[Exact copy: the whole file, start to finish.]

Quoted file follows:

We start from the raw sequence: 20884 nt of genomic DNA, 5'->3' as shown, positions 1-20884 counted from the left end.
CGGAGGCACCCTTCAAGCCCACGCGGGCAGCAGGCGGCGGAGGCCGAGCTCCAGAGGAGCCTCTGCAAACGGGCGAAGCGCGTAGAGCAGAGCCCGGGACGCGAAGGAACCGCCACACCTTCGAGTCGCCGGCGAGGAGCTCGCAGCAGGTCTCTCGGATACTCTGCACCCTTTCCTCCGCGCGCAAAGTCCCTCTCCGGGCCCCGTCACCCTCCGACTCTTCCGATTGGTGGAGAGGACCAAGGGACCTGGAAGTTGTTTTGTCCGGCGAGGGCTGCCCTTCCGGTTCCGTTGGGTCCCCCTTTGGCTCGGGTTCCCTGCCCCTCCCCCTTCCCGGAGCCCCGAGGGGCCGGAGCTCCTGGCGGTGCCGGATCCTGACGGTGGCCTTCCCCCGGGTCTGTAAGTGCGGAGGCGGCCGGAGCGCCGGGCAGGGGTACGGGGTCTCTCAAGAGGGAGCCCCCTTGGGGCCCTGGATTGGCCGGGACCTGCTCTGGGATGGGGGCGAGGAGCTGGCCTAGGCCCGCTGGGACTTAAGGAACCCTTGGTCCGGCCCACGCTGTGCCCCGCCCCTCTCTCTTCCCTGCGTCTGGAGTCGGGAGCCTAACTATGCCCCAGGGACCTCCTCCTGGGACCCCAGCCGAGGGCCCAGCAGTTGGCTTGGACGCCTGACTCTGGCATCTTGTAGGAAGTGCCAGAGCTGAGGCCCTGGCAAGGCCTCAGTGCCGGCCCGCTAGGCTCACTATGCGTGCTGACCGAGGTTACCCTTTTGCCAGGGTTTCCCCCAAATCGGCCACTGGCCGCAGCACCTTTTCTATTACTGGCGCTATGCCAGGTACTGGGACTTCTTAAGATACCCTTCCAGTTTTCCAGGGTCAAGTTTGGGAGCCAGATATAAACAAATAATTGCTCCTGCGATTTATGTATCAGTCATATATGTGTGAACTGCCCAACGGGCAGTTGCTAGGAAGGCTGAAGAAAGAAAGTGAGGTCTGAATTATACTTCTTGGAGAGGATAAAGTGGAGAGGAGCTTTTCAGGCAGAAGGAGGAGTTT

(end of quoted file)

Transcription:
We start from the raw sequence: 20884 nt of genomic DNA, 5'->3' as shown, positions 1-20884 counted from the left end.
CGGAGGCACCCTTCAAGCCCACGCGGGCAGCAGGCGGCGGAGGCCGAGCTCCAGAGGAGCCTCTGCAAACGGGCGAAGCGCGTAGAGCAGAGCCCGGGACGCGAAGGAACCGCCACACCTTCGAGTCGCCGGCGAGGAGCTCGCAGCAGGTCTCTCGGATACTCTGCACCCTTTCCTCCGCGCGCAAAGTCCCTCTCCGGGCCCCGTCACCCTCCGACTCTTCCGATTGGTGGAGAGGACCAAGGGACCTGGAAGTTGTTTTGTCCGGCGAGGGCTGCCCTTCCGGTTCCGTTGGGTCCCCCTTTGGCTCGGGTTCCCTGCCCCTCCCCCTTCCCGGAGCCCCGAGGGGCCGGAGCTCCTGGCGGTGCCGGATCCTGACGGTGGCCTTCCCCCGGGTCTGTAAGTGCGGAGGCGGCCGGAGCGCCGGGCAGGGGTACGGGGTCTCTCAAGAGGGAGCCCCCTTGGGGCCCTGGATTGGCCGGGACCTGCTCTGGGATGGGGGCGAGGAGCTGGCCTAGGCCCGCTGGGACTTAAGGAACCCTTGGTCCGGCCCACGCTGTGCCCCGCCCCTCTCTCTTCCCTGCGTCTGGAGTCGGGAGCCTAACTATGCCCCAGGGACCTCCTCCTGGGACCCCAGCCGAGGGCCCAGCAGTTGGCTTGGACGCCTGACTCTGGCATCTTGTAGGAAGTGCCAGAGCTGAGGCCCTGGCAAGGCCTCAGTGCCGGCCCGCTAGGCTCACTATGCGTGCTGACCGAGGTTACCCTTTTGCCAGGGTTTCCCCCAAATCGGCCACTGGCCGCAGCACCTTTTCTATTACTGGCGCTATGCCAGGTACTGGGACTTCTTAAGATACCCTTCCAGTTTTCCAGGGTCAAGTTTGGGAGCCAGATATAAACAAATAATTGCTCCTGCGATTTATGTATCAGTCATATATGTGTGAACTGCCCAACGGGCAGTTGCTAGGAAGGCTGAAGAAAGAAAGTGAGGTCTGAATTATACTTCTTGGAGAGGATAAAGTGGAGAGGAGCTTTTCAGGCAGAAGGAGGAGTTT